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“Hyde Park on Hudson”: Bill Murray’s Lonely, Horny FDR

FDR is depicted as a blithe, womanizing creep who makes JFK and John Edwards look like bumbling frat boys.
 
 
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Amid all the heavyweight, full-length movies of this holiday season, full of epic battle scenes, meaningful monologues and moments of brooding contemplation,  “Hyde Park on Hudson”occupies a different niche. It’s a nostalgic historical drama involving the president of the United States, the king of England and a hot dog that’s free of philosophical heavy lifting, and it’s a story of extramarital love that’s barely naughty enough for grandma. It boasts a couple of delicate and understated performances that might make it into the Oscar race – Bill Murray as Franklin D. Roosevelt and Laura Linney as the distant cousin who becomes his lover – but are almost certain to be displaced in a year full of bigger names and more momentous roles.

I quite enjoyed “Hyde Park on Hudson” while I was watching it, but ultimately it feels like a minor picture  on purpose, as if it had been deliberately designed to be everybody’s second- or third-choice holiday film. If the whole family’s hopelessly divided about whether to catch  “The Hobbit,” “Django Unchained” or “Zero Dark Thirty” the day after Christmas, here’s your solution. This minor episode drawn (or possibly invented) from the life of America’s most controversial 20th-century president will be diverting to all and disturbing to almost none. And it’s short enough that after it’s over you can announce that the cold weather can go to heck and you want some darn ice cream.

When I say that “Hyde Park on Hudson” will trouble few viewers, what I mean is that director Roger Michell (of the quasi-classic rom-com  “Notting Hill” and the 2006  “Venus”) and screenwriter Richard Nelson work hard to make the story feel like a bittersweet romantic idyll that you don’t have to think about. It plays like a combination of  “My Week With Marilyn” and “The King’s Speech,” and is rather too obviously in thrall to those models. But beneath the film’s gentle tone, it depicts FDR as a blithe, womanizing creep who makes JFK and John Edwards look like bumbling frat boys – and depicts him surrounded by an ever-expanding posse of females who accepted his tomcatting as the natural order of things.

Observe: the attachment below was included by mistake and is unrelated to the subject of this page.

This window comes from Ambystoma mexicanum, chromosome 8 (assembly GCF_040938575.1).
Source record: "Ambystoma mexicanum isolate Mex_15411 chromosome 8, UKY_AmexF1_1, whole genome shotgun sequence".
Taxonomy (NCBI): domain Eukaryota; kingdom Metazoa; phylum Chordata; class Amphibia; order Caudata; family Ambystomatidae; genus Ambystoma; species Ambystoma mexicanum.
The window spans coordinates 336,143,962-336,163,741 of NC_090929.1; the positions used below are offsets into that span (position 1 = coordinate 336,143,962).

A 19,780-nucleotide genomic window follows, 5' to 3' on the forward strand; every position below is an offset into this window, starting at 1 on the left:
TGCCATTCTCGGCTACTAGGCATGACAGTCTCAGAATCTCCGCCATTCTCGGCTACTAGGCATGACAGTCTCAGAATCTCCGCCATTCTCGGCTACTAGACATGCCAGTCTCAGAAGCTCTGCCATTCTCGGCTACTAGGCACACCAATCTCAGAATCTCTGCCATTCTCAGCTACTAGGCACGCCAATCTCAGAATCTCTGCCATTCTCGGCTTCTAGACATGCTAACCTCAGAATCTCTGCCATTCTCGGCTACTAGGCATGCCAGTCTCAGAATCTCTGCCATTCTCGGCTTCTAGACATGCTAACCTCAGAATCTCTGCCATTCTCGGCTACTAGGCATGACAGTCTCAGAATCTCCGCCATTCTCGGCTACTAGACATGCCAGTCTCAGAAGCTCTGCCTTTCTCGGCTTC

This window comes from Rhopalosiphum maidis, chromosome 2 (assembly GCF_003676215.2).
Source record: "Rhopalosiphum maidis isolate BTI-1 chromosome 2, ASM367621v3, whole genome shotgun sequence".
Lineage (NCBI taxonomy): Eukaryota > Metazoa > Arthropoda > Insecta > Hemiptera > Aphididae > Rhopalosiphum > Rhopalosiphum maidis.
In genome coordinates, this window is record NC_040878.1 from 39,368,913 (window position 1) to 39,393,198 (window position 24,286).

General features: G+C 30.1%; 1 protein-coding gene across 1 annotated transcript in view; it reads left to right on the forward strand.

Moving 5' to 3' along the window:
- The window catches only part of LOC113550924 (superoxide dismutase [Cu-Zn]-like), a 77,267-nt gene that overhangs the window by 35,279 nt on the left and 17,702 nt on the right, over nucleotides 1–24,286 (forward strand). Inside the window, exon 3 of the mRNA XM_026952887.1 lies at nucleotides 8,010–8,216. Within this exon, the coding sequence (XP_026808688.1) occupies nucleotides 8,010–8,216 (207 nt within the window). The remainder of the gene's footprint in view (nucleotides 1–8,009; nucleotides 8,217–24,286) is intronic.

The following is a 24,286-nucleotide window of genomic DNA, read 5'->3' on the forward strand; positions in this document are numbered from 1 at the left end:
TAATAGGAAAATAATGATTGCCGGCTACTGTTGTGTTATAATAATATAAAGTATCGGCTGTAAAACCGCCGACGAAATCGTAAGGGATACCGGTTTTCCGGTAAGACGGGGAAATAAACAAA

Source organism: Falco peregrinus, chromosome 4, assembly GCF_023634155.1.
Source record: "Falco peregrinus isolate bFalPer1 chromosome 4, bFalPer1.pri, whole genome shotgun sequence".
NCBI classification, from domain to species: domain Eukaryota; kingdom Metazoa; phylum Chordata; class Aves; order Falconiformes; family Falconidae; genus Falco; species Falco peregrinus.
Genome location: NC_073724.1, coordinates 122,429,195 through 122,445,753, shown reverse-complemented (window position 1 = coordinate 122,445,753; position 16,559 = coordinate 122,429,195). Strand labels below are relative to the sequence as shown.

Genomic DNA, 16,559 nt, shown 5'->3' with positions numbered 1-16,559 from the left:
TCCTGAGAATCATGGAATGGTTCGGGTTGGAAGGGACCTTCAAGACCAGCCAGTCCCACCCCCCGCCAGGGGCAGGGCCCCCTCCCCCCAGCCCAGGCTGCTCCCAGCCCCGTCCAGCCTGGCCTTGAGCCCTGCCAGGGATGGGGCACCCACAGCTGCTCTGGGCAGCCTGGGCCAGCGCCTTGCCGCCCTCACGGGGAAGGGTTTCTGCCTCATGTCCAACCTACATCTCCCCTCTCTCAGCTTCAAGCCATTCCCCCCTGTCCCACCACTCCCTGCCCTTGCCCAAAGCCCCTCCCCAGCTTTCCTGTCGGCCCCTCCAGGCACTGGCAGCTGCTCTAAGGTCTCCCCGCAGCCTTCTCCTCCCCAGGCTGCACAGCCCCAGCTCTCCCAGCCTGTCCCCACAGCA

I’m not claiming this is unassailable historical truth (although it fits the evidence pretty well), and I would agree that it’s important to put things like this into context: Powerful men have behaved this way for millennia; Roosevelt’s alleged relationships involved consenting adults; sex and gender issues were very different in 1930s America than they are today, and it’s no good exporting our supposedly enlightened values into the past. But the real flaw in “Hyde Park on Hudson,” which isn’t fatal but introduces a weird and troubling undertow, is that it allows all these issues to come up, ever so briefly, before briskly sweeping them under the rug and slamming the door.

Chronology is pretty vague in “Hyde Park on Hudson,” as is point of view, historical import and the sun-splashed cinematography of Lol Crawley, among other things. Our principal focus is on Daisy (Linney), an impoverished “fifth or sixth cousin” to the Roosevelt family who is summoned to the president’s eponymous rural estate in Dutchess County, N.Y., by his imperious mother (Elizabeth Wilson), to keep him company during a period of rest. I think that puts the beginning of the story around 1937, in Roosevelt’s second term, when the strains of office were beginning to take a toll on his frail physique. (No one with FDR’s litany of health problems could easily be elected president today, even setting aside the disability that was never openly discussed.) But the film strays from Daisy’s perspective whenever it’s convenient, showing us events she does not witness and couldn’t know much about, including private conversations between Roosevelt and King George VI, aka Bertie the famous stutterer (the Colin Firth role from “The King’s Speech,” played here by the modestly agreeable Samuel West).

 
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